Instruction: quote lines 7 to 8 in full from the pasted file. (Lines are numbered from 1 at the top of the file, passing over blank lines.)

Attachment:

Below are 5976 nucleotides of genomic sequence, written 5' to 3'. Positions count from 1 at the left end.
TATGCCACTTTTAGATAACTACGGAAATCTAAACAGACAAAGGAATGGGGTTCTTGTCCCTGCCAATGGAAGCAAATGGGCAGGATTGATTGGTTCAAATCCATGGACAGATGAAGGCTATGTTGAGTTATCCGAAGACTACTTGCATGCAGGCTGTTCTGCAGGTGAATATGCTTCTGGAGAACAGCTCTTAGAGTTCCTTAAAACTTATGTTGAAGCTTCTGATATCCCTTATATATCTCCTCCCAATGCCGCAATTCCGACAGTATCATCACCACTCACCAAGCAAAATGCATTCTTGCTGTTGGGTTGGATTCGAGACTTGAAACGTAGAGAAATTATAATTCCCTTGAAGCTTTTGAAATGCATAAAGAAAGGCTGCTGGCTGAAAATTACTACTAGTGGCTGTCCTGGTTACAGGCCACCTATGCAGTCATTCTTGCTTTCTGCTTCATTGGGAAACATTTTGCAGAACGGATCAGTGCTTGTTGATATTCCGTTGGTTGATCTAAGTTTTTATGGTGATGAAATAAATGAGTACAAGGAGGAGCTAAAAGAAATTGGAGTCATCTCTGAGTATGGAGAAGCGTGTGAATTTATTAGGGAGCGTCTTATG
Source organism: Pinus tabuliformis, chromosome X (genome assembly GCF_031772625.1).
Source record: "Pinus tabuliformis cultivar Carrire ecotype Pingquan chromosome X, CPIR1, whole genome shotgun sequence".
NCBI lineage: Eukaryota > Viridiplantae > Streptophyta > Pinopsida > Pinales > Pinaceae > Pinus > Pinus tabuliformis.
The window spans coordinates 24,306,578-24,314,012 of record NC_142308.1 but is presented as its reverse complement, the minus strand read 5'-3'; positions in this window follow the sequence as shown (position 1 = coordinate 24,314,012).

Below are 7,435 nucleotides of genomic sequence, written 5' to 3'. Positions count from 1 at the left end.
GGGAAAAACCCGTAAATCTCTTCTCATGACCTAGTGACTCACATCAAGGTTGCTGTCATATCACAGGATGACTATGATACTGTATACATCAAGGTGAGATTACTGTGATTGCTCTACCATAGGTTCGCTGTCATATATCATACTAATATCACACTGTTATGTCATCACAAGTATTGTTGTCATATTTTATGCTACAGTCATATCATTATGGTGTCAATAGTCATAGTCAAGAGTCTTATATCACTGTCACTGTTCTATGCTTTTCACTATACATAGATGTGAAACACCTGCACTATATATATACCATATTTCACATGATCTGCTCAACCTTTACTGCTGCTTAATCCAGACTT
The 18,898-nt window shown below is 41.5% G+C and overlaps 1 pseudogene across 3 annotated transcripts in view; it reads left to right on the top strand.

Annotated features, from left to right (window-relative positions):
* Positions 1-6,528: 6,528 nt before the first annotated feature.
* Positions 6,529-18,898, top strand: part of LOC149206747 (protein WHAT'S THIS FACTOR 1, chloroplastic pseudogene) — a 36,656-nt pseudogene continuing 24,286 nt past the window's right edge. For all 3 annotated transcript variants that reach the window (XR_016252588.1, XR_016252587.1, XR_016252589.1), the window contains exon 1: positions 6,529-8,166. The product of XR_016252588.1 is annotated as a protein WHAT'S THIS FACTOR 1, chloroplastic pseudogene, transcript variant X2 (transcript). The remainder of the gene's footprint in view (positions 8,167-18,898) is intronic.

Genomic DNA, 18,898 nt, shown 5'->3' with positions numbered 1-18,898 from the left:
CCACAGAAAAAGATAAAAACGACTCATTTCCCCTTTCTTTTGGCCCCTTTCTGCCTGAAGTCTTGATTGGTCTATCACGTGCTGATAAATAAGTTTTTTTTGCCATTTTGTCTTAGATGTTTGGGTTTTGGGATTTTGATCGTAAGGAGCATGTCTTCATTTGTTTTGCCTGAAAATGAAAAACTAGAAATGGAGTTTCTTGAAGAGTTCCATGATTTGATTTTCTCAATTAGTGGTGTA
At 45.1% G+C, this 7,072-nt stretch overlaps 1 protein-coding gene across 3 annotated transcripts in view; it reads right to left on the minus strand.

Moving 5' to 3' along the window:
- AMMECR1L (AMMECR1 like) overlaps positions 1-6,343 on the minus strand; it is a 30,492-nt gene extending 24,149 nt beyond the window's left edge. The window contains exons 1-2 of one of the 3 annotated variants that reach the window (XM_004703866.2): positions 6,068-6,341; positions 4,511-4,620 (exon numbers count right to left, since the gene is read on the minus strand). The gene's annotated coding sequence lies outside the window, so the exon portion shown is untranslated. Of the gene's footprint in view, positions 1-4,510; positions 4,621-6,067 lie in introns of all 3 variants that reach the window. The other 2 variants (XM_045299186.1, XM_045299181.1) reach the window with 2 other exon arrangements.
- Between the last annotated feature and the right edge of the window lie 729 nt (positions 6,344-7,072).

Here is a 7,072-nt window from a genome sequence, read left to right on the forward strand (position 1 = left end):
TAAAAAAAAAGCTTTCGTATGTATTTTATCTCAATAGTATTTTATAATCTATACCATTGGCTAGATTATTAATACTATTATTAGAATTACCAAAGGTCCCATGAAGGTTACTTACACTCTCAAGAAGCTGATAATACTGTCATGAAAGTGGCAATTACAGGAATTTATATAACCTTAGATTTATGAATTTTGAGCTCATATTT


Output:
Below are 7,435 nucleotides of genomic sequence, written 5' to 3'. Positions count from 1 at the left end.
GGGAAAAACCCGTAAATCTCTTCTCATGACCTAGTGACTCACATCAAGGTTGCTGTCATATCACAGGATGACTATGATACTGTATACATCAAGGTGAGATTACTGTGATTGCTCTACCATAGGTTCGCTGTCATATATCATACTAATATCACACTGTTATGTCATCACAAGTATTGTTGTCATATTTTATGCTACAGTCATATCATTATGGTGTCAATAGTCATAGTCAAGAGTCTTATATCACTGTCACTGTTCTATGCTTTTCACTATACATAGATGTGAAACACCTGCACTATATATATACCATATTTCACATGATCTGCTCAACCTTTACTGCTGCTTAATCCAGACTT